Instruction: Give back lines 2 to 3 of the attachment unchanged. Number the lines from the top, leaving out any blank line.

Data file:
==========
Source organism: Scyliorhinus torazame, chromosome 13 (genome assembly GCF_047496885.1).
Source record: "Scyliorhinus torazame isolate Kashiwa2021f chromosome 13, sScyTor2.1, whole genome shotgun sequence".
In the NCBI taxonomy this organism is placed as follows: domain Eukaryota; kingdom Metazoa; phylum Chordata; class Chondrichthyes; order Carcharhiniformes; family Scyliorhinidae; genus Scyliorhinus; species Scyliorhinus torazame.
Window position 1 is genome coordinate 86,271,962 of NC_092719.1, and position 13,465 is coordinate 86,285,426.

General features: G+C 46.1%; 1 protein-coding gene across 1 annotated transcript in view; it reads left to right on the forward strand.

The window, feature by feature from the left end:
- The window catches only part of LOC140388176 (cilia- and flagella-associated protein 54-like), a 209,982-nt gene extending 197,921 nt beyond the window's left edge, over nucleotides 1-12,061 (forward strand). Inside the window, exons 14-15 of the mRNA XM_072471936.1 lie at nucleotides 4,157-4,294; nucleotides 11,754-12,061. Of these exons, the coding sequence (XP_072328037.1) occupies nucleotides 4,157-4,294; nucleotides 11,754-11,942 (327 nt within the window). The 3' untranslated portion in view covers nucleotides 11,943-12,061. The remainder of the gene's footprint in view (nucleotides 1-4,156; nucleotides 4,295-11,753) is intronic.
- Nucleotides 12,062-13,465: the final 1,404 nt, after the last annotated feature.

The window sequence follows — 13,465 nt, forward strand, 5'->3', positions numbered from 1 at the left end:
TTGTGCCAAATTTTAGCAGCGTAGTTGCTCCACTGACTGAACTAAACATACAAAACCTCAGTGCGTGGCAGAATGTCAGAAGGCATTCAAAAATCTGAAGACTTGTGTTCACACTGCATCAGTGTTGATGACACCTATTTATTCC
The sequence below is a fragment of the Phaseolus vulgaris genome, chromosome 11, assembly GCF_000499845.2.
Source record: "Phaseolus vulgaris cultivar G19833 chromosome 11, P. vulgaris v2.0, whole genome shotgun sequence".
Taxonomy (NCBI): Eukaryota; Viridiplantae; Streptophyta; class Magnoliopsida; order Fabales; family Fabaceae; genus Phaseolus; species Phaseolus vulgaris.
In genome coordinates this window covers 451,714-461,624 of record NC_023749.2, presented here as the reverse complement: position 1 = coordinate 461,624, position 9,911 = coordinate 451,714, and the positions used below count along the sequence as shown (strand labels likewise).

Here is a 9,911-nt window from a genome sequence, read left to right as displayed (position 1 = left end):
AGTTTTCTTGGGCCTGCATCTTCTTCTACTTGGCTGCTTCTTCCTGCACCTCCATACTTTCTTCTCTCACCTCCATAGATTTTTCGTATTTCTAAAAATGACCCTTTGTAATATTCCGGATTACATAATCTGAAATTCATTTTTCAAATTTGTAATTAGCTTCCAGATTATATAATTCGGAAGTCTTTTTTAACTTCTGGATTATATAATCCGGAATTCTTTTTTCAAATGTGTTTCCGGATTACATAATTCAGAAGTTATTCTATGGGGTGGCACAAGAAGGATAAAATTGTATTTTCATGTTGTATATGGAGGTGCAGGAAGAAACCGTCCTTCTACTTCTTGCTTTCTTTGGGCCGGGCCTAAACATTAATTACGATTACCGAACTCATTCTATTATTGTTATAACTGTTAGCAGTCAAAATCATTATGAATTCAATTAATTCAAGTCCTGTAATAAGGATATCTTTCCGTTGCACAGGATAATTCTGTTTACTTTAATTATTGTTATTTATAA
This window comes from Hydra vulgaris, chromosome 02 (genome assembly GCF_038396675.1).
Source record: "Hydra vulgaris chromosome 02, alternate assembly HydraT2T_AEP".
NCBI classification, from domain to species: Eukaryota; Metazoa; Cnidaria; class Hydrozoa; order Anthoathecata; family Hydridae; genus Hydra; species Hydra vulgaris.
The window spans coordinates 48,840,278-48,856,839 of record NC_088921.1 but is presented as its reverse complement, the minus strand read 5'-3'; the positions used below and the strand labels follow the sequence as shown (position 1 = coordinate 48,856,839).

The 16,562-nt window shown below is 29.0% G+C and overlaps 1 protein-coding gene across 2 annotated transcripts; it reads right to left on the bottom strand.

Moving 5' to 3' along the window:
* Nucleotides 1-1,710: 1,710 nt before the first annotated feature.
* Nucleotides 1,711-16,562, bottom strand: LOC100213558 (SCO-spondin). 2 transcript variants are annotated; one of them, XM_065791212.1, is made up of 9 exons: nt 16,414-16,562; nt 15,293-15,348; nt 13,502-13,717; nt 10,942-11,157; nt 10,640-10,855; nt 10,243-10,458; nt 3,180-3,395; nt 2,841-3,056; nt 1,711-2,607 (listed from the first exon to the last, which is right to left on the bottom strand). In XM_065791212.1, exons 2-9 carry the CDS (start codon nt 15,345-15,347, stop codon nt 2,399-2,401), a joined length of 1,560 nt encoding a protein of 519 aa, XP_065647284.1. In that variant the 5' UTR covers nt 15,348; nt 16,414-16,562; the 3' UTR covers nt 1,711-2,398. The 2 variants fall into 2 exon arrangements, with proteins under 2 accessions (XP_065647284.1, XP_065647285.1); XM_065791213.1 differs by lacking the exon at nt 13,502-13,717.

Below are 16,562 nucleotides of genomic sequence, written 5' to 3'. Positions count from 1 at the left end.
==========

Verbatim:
Source record: "Scyliorhinus torazame isolate Kashiwa2021f chromosome 13, sScyTor2.1, whole genome shotgun sequence".
In the NCBI taxonomy this organism is placed as follows: domain Eukaryota; kingdom Metazoa; phylum Chordata; class Chondrichthyes; order Carcharhiniformes; family Scyliorhinidae; genus Scyliorhinus; species Scyliorhinus torazame.